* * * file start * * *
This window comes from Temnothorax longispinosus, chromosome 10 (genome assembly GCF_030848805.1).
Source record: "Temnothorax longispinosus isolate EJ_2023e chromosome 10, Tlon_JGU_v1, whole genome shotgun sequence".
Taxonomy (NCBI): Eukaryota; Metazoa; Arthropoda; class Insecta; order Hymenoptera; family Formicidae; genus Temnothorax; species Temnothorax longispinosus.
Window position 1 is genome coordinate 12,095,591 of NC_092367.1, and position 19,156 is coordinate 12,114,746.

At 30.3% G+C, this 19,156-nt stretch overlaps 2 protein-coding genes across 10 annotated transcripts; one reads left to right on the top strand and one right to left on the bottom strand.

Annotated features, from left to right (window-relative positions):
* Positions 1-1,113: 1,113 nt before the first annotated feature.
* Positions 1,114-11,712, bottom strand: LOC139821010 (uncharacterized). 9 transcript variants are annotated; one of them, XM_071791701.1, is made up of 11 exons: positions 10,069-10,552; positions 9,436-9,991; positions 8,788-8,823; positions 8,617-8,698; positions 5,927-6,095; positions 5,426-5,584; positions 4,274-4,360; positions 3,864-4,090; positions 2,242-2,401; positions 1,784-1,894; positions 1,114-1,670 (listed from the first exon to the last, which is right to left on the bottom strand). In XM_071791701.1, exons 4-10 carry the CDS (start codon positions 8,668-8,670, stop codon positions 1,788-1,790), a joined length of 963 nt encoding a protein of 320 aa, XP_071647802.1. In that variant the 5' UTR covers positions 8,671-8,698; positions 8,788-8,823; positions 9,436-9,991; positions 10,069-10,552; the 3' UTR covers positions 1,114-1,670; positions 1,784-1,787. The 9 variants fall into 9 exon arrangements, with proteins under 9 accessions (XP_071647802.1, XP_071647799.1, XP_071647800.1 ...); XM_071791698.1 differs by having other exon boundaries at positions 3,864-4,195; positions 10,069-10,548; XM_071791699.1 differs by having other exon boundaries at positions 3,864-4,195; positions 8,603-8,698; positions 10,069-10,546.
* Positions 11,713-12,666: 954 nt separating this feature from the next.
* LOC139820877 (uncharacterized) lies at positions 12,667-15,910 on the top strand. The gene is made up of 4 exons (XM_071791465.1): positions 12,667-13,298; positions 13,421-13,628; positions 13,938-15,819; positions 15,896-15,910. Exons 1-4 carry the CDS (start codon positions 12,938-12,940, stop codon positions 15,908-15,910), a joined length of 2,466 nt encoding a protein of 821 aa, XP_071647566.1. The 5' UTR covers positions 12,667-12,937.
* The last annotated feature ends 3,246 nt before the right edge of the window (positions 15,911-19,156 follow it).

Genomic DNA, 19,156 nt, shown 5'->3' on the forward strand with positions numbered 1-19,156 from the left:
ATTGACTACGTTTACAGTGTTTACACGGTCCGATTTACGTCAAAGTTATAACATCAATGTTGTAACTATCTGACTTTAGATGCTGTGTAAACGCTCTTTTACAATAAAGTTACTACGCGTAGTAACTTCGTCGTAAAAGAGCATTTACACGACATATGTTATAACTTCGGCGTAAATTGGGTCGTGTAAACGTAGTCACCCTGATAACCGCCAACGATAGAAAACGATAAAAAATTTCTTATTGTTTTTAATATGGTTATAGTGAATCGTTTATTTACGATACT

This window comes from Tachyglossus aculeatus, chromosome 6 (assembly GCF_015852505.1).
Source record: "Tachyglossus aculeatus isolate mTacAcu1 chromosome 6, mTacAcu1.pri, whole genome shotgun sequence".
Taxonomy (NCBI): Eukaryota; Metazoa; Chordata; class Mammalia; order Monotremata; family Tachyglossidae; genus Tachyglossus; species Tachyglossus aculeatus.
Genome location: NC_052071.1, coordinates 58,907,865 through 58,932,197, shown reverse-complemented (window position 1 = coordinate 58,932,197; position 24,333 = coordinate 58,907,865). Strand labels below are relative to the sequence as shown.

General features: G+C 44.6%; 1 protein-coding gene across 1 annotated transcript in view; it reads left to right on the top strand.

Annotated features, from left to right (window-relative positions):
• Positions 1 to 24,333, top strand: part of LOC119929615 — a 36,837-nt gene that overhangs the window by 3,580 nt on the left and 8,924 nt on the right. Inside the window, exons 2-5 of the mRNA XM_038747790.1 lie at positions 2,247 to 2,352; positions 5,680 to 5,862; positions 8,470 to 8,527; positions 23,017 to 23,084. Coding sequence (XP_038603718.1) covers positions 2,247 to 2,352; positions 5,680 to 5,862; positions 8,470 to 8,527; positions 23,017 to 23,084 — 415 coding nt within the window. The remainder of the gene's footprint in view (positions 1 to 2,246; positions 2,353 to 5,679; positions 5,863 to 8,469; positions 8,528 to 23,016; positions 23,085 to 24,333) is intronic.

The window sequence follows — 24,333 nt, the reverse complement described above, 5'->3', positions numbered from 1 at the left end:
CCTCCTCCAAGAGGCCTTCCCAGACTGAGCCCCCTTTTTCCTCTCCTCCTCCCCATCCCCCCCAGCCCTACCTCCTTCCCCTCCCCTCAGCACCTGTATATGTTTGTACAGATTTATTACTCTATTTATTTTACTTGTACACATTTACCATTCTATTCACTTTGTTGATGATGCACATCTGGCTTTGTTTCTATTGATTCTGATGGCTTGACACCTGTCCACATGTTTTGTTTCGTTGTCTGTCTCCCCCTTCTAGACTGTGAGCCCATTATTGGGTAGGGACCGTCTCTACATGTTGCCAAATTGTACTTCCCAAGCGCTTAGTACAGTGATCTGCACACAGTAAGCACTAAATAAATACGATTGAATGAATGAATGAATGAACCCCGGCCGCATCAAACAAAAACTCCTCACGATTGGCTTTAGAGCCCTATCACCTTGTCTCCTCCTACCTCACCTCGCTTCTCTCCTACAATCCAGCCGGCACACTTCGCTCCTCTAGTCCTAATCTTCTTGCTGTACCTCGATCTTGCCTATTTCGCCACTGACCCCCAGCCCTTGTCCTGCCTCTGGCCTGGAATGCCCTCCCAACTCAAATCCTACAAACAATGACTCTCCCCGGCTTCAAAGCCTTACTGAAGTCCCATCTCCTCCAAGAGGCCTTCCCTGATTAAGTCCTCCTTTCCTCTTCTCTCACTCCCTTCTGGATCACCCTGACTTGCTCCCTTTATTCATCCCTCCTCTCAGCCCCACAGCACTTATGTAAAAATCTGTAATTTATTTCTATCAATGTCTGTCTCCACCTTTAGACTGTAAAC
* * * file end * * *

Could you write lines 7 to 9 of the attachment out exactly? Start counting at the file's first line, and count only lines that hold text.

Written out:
* Positions 1-1,113: 1,113 nt before the first annotated feature.
* Positions 1,114-11,712, bottom strand: LOC139821010 (uncharacterized). 9 transcript variants are annotated; one of them, XM_071791701.1, is made up of 11 exons: positions 10,069-10,552; positions 9,436-9,991; positions 8,788-8,823; positions 8,617-8,698; positions 5,927-6,095; positions 5,426-5,584; positions 4,274-4,360; positions 3,864-4,090; positions 2,242-2,401; positions 1,784-1,894; positions 1,114-1,670 (listed from the first exon to the last, which is right to left on the bottom strand). In XM_071791701.1, exons 4-10 carry the CDS (start codon positions 8,668-8,670, stop codon positions 1,788-1,790), a joined length of 963 nt encoding a protein of 320 aa, XP_071647802.1. In that variant the 5' UTR covers positions 8,671-8,698; positions 8,788-8,823; positions 9,436-9,991; positions 10,069-10,552; the 3' UTR covers positions 1,114-1,670; positions 1,784-1,787. The 9 variants fall into 9 exon arrangements, with proteins under 9 accessions (XP_071647802.1, XP_071647799.1, XP_071647800.1 ...); XM_071791698.1 differs by having other exon boundaries at positions 3,864-4,195; positions 10,069-10,548; XM_071791699.1 differs by having other exon boundaries at positions 3,864-4,195; positions 8,603-8,698; positions 10,069-10,546.
* Positions 11,713-12,666: 954 nt separating this feature from the next.